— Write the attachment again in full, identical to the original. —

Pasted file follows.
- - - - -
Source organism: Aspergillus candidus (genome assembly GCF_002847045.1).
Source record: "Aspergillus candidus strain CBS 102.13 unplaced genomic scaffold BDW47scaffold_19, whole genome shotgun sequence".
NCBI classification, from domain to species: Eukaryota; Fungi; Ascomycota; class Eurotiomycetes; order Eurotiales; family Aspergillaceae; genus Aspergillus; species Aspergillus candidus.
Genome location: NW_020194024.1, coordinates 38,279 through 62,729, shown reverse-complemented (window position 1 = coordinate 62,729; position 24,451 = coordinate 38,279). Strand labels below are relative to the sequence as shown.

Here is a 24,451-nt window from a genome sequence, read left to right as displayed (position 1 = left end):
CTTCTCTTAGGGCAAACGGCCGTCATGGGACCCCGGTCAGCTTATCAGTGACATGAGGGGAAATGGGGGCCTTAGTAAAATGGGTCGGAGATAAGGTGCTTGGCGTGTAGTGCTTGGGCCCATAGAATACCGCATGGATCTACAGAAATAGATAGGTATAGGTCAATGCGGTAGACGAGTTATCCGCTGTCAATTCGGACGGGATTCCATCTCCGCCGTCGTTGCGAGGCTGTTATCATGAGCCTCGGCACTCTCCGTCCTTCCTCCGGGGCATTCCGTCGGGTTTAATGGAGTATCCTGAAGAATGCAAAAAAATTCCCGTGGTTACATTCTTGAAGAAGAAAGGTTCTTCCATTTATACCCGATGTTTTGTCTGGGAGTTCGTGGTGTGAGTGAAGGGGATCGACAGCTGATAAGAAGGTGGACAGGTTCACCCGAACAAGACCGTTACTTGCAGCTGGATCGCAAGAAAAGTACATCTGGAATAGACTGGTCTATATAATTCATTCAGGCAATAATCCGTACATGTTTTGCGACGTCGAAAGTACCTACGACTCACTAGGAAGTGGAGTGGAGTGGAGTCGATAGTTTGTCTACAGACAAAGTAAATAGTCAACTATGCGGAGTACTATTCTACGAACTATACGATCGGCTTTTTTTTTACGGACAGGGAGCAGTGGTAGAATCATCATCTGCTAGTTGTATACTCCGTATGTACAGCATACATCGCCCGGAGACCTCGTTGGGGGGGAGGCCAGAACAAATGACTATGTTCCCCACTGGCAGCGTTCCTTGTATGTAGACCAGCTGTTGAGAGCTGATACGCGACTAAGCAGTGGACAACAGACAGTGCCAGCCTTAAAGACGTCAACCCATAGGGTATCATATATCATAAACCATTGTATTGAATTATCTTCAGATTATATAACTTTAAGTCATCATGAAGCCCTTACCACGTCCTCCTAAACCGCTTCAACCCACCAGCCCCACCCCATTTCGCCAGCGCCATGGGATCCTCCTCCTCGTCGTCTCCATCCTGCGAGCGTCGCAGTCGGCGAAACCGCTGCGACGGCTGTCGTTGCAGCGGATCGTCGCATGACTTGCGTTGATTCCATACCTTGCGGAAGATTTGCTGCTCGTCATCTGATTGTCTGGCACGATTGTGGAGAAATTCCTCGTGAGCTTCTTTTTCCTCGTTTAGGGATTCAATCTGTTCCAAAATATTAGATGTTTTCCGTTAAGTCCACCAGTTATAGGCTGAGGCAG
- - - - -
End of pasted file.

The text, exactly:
Source organism: Aspergillus candidus (genome assembly GCF_002847045.1).
Source record: "Aspergillus candidus strain CBS 102.13 unplaced genomic scaffold BDW47scaffold_19, whole genome shotgun sequence".
NCBI classification, from domain to species: Eukaryota; Fungi; Ascomycota; class Eurotiomycetes; order Eurotiales; family Aspergillaceae; genus Aspergillus; species Aspergillus candidus.
Genome location: NW_020194024.1, coordinates 38,279 through 62,729, shown reverse-complemented (window position 1 = coordinate 62,729; position 24,451 = coordinate 38,279). Strand labels below are relative to the sequence as shown.

Here is a 24,451-nt window from a genome sequence, read left to right as displayed (position 1 = left end):
CTTCTCTTAGGGCAAACGGCCGTCATGGGACCCCGGTCAGCTTATCAGTGACATGAGGGGAAATGGGGGCCTTAGTAAAATGGGTCGGAGATAAGGTGCTTGGCGTGTAGTGCTTGGGCCCATAGAATACCGCATGGATCTACAGAAATAGATAGGTATAGGTCAATGCGGTAGACGAGTTATCCGCTGTCAATTCGGACGGGATTCCATCTCCGCCGTCGTTGCGAGGCTGTTATCATGAGCCTCGGCACTCTCCGTCCTTCCTCCGGGGCATTCCGTCGGGTTTAATGGAGTATCCTGAAGAATGCAAAAAAATTCCCGTGGTTACATTCTTGAAGAAGAAAGGTTCTTCCATTTATACCCGATGTTTTGTCTGGGAGTTCGTGGTGTGAGTGAAGGGGATCGACAGCTGATAAGAAGGTGGACAGGTTCACCCGAACAAGACCGTTACTTGCAGCTGGATCGCAAGAAAAGTACATCTGGAATAGACTGGTCTATATAATTCATTCAGGCAATAATCCGTACATGTTTTGCGACGTCGAAAGTACCTACGACTCACTAGGAAGTGGAGTGGAGTGGAGTCGATAGTTTGTCTACAGACAAAGTAAATAGTCAACTATGCGGAGTACTATTCTACGAACTATACGATCGGCTTTTTTTTTACGGACAGGGAGCAGTGGTAGAATCATCATCTGCTAGTTGTATACTCCGTATGTACAGCATACATCGCCCGGAGACCTCGTTGGGGGGGAGGCCAGAACAAATGACTATGTTCCCCACTGGCAGCGTTCCTTGTATGTAGACCAGCTGTTGAGAGCTGATACGCGACTAAGCAGTGGACAACAGACAGTGCCAGCCTTAAAGACGTCAACCCATAGGGTATCATATATCATAAACCATTGTATTGAATTATCTTCAGATTATATAACTTTAAGTCATCATGAAGCCCTTACCACGTCCTCCTAAACCGCTTCAACCCACCAGCCCCACCCCATTTCGCCAGCGCCATGGGATCCTCCTCCTCGTCGTCTCCATCCTGCGAGCGTCGCAGTCGGCGAAACCGCTGCGACGGCTGTCGTTGCAGCGGATCGTCGCATGACTTGCGTTGATTCCATACCTTGCGGAAGATTTGCTGCTCGTCATCTGATTGTCTGGCACGATTGTGGAGAAATTCCTCGTGAGCTTCTTTTTCCTCGTTTAGGGATTCAATCTGTTCCAAAATATTAGATGTTTTCCGTTAAGTCCACCAGTTATAGGCTGAGGCAG